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Our Czech Memorial Scroll

From Kolín to Mahwah


Our procession with the Torah in front, under a Jewish wedding canopy.

Processing to the Gross Center with the Torah under a Jewish wedding canopy.

The Gross Center welcomed a Czech Memorial Scroll to Ramapo Campus at a moving ceremony on May 1, 2023. It is on permanent loan from the Memorial Scrolls Trust.

Before WWII, the Torah belonged to the Jewish community of Kolín, a city forty miles east of Prague. Experts estimate that it was written in the mid-eighteenth century.

The Gross Center thanks Cipora Schwartz and Dr. Susan Gaulden for their generosity, which made it possible to obtain our scroll.

Click for our dedication ceremony

Click to read about our scroll and event in the Jewish Standard

Gross Center Director Jacob Labendz with the Torah on display at the Center.

Gross Center Director Jacob Labendz with the Torah on display at the Center.



Please contact us to schedule a visit to see and learn more about our scroll and our related programs. We would be delighted to welcome school groups.



Become Involved

We invite you to sponsor our Czech Memorial Scroll for one month in honor or memory of someone or something dear to you. The minimum contribution is $360. Months may have multiple sponsors. The sponsors and their honorees will be listed on our website and displayed prominently in the Gross Center.

Sponsor our Scroll

We encourage communities with Czech Memorial Scrolls to contact us, so we may build on this foundation and create a multisite, digital exhibition. Gross Center director, Dr. Jacob Ari Labendz, is a scholar of Czech-Jewish history and will gladly assist you in researching the history of your scroll’s community of origin.

The Czech Memorial Scrolls

Rabbi Norman Patz with white hear and a goatie hands a Torah, bound with a black chord, to Jacob Labendz, in a red sweater and COVID mask

Rabbi Norman Patz hands a Czech Torah to Dr. Jacob Labendz on behalf of the Memorial Scrolls Trust

Our Kolín scroll comes from a collection of over 1,800 Bohemian and Moravian Torahs which survived the Holocaust in Prague’s Central Jewish Museum. With the permission of the Nazi Protectorate, Jewish scholars and workers preserved the material heritage of their communities, as the Nazis deported the region’s Jews to Terezín and other sites of atrocity. In 1964, state officials induced the State Jewish Museum—nationalized in 1950—to sell what remained of the collection, 1,564 scrolls. Artia, the state agency that managed art sales abroad, contacted Eric Estorick, a well known dealer. Estorick arranged for Ralph Yablon to purchase the collection, which he, in turn, donated to the Westminster Synagogue in London. The new custodians repaired the scrolls and founded the Memorial Scrolls Trust to distribute them on a permanent loan basis to Jewish communities and organizations around the world. There are now over 1,000 Czech scrolls in the US, including one at the White House.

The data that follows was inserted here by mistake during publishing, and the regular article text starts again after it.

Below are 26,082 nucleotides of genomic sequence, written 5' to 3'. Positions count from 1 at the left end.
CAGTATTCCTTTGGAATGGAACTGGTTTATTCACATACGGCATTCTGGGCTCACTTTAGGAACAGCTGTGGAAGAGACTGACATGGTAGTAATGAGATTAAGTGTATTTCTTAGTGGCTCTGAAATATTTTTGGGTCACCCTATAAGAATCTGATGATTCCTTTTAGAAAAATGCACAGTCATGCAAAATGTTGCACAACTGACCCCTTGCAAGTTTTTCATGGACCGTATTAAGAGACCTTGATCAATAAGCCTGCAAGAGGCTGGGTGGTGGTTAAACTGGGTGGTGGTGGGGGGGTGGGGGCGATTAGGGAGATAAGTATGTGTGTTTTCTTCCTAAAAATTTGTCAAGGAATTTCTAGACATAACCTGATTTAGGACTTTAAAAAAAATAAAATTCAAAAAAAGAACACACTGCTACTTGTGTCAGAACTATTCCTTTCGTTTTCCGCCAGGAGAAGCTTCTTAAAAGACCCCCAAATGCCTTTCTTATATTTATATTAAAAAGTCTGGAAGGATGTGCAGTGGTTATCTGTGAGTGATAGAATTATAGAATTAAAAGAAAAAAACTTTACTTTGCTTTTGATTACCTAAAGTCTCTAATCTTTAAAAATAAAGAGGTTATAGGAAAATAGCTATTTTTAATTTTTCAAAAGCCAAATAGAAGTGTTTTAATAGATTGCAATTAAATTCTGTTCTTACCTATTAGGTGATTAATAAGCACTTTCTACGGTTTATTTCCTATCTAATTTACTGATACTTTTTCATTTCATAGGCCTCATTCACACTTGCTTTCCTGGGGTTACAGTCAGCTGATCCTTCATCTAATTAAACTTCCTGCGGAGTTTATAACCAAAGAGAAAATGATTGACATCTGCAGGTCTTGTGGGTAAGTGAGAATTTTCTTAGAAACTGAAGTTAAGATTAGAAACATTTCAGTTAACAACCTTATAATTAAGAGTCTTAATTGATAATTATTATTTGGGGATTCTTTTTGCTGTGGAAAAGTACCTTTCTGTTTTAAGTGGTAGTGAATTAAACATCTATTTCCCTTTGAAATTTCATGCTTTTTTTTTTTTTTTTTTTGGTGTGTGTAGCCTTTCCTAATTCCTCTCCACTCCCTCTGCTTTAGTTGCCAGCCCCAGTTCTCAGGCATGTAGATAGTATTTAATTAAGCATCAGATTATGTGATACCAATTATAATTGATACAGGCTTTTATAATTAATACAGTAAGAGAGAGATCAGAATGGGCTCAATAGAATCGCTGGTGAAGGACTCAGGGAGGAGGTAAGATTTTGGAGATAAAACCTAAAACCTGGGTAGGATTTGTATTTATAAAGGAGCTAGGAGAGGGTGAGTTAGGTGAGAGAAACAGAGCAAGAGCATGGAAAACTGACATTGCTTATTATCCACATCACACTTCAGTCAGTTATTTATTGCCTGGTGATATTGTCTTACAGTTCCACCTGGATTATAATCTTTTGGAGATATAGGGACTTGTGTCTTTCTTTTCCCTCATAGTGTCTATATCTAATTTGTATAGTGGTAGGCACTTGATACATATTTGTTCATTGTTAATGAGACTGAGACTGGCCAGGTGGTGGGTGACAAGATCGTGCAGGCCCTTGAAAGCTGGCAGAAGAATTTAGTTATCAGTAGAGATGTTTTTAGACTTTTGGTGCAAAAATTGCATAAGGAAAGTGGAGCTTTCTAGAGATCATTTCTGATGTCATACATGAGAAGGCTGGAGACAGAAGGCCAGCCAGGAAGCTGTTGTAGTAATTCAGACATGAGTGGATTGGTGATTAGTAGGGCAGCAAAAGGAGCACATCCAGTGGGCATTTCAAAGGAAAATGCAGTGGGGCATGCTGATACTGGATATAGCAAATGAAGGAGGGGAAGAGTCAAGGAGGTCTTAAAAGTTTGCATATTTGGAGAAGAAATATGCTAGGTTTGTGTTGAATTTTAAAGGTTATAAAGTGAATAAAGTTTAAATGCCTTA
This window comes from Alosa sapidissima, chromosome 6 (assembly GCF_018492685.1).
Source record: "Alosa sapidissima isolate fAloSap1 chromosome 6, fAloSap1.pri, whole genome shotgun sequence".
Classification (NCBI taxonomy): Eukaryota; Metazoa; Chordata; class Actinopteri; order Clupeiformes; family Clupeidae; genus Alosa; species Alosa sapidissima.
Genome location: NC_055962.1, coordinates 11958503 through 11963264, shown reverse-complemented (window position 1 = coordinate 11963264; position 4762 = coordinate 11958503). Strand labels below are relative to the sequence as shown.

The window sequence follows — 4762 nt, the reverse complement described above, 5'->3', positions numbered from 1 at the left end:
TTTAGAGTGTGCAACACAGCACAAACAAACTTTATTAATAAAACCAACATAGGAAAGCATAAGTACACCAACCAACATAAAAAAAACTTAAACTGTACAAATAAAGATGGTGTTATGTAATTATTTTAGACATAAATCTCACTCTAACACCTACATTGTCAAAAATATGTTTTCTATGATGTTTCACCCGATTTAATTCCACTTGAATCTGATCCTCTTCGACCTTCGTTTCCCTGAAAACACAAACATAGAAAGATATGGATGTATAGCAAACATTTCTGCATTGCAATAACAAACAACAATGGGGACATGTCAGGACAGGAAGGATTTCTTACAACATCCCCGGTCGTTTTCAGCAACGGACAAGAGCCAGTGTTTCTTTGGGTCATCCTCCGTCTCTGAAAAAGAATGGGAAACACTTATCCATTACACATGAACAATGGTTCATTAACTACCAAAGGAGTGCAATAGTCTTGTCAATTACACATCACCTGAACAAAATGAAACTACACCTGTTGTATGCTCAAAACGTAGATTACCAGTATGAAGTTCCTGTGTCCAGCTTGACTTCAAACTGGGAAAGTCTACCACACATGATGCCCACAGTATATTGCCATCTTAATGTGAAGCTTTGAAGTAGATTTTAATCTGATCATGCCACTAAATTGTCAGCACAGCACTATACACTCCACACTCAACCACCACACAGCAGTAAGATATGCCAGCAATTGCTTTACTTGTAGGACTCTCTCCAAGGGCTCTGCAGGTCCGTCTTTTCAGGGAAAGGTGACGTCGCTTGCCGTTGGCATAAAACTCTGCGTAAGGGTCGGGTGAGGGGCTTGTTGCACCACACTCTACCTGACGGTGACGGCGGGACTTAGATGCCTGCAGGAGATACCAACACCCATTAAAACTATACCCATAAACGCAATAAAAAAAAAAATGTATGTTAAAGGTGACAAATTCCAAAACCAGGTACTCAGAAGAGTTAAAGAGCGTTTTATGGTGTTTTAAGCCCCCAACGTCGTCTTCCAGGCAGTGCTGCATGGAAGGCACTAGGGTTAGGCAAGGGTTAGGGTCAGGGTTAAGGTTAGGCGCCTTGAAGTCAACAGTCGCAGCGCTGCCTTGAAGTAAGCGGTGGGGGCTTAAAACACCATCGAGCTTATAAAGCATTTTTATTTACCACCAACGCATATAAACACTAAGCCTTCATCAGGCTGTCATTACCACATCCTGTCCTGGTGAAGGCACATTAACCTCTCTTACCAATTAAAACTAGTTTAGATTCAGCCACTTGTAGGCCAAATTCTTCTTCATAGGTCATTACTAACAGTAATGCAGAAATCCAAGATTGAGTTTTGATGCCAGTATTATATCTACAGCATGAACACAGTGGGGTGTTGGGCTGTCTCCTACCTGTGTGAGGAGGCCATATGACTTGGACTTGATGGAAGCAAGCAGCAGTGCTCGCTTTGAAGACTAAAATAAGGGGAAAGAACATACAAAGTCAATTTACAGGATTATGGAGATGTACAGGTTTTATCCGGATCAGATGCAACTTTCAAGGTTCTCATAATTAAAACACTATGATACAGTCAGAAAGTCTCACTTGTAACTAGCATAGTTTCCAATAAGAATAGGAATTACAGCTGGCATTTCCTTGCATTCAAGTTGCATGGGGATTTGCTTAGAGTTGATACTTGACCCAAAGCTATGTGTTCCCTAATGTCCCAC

In September 2023, the Memorial Scrolls Trust will release a new book about the scrolls by Miles Laddie, 1564 Scrolls: A Legacy of Jewish Life in Bohemia and Moravia. Congregations with scrolls and other institutions may purchase 10-packs here.

The Jews of Kolín

Interior pic of Kolín Synagogue

Synagogue in Kolín, Newly Restored

Jews had already settled in Kolín by the early 1400s. The community grew in numbers and significance in the fifteenth century, due to the city’s commercial importance and expulsions from nearby towns. The Jews of Kolín weathered expulsions and returns, along with their coreligionists across Bohemia, over the next three hundred years—but also thrived. The Jewish community reached its largest size in the mid-nineteenth century, shortly after emancipation, with some 1,350 members, who composed 17% of the total population. The community, which had once boasted a yeshiva, shrank thereafter, due to the voluntary relocation of many Jews to Prague. It remained, nonetheless, an important locus of Jewish cultural and political life. In the census of 1930, 430 Kolín residents declared themselves Jewish by religion. Twelve years later, the Nazis deported 2,202 Jews from the Kolín region to Terezín. They murdered all but 134. Only sixty-nine Jews returned to the Kolín after the Holocaust, including Rabbi Richard Feder (1875-1970), who had led the community there for two decades preceding the war. In short time, the community ceased to function. Building on precedent from the 1980s, the City of Kolín and its citizens have invested heavily in memorializing their city’s Jewish past.

From our Elected Officials (Click to View)

Letter from Senator Cory Booker (Click to Enlarge)

Senator Cory Booker / Click for PDF

Letter from Senator Menendez congratulating the Gross Center on obtaining a Czech Memorial Scroll

Senator Robert Menendez / Click for PDF

Commemorative plaque from Mahwah Township.

Commemorative plaque from Mahwah Township / Click for PDF

Click for Video Remarks from Michael Kašpar, the Mayor of Kolín